This procedure effectively removes the cl constraint from
the optimization by making it a condition which each
simulation must satisfy. The optimization is simplied
both by the removal of the constraint and by reducing the
dimensionality of the problem, since α is not used as an
optimization variable. The airfoil thickness to chord ratio,
tc was required to be greater than 12.11% (the
max of the initial airfoil). The thickness constraint
was imposed by adding a penalty term to the fitness
function. The final fitness function was:
 
max 0,
d cconst
fx ctctc
 
tc was the minimum allowable thickness of
5. The VFO Framework
A variable fidelity prediction predicts the function res-
ponse in 2 steps: 1) the low fidelity function is evaluated
to obtain an estimate; 2) the estimate is corrected by
performing a high fidelity simulation to obtain a better
estimate to the function and apply a correction to the low
fidelity prediction. The correction between the high and
low fidelity functions is modeled by a surrogate model
developed by sampling the function at a few points. To
evaluate the goodness of fit over the entire function
landscape, the RMSE and R2 of the surrogate is cal-
culated for a validation dataset generated using a uniform
Latin Hypercube sample consisting of ntest = nvar × 10
Figure 1 shows the flowchart of the VFO framework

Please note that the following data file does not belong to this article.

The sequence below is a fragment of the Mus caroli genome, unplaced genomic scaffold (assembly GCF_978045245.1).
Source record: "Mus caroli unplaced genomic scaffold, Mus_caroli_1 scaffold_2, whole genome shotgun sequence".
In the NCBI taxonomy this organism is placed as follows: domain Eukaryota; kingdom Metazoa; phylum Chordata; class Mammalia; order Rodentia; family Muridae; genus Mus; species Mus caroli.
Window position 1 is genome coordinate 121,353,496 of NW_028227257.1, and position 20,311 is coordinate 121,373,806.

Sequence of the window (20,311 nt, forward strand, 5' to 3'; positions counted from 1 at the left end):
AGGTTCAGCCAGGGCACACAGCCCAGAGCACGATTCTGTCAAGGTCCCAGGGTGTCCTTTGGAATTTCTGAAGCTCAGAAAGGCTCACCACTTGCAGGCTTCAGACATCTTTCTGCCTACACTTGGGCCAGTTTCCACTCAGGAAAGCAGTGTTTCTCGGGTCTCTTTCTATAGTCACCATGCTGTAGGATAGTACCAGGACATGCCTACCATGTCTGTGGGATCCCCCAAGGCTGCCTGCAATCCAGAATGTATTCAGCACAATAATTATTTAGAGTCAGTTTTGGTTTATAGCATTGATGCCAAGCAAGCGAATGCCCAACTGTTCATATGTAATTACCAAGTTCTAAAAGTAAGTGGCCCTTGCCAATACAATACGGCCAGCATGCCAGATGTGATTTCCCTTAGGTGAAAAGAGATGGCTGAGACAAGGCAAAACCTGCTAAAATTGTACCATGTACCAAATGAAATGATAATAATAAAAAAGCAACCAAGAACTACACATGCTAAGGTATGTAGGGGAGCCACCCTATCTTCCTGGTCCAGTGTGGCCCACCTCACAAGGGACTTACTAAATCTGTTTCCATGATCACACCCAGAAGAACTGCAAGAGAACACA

used in this study. If the initial number of points used to
construct the surrogate do not result in an accurate
surrogate, the surrogate is updated by adding more points
until some accuracy criteria is satisfied. The surrogate is
then directly coupled to the GA to determine the opti-
It has been reported that when a surrogate is used for
tness evaluation, it is very likely that the evolutionary
algorithm will converge to a false optimum [24]. A false
optimum is an optimum of the approximate model, which
is not one of the original tness function. To avoid this,
the VF optimum point was evaluated by the HF solver
every 10 generations. If the VF lift coefficient, cl, agreed
with the HF cl prediction within a 0.01 tolerance, and the
drag coefficient within 0.0001, the optimization was con-
tinued. Otherwise, the surrogate model was updated by
performing HF evaluations on the GA population and
refitting the surrogate before continuing the optimization.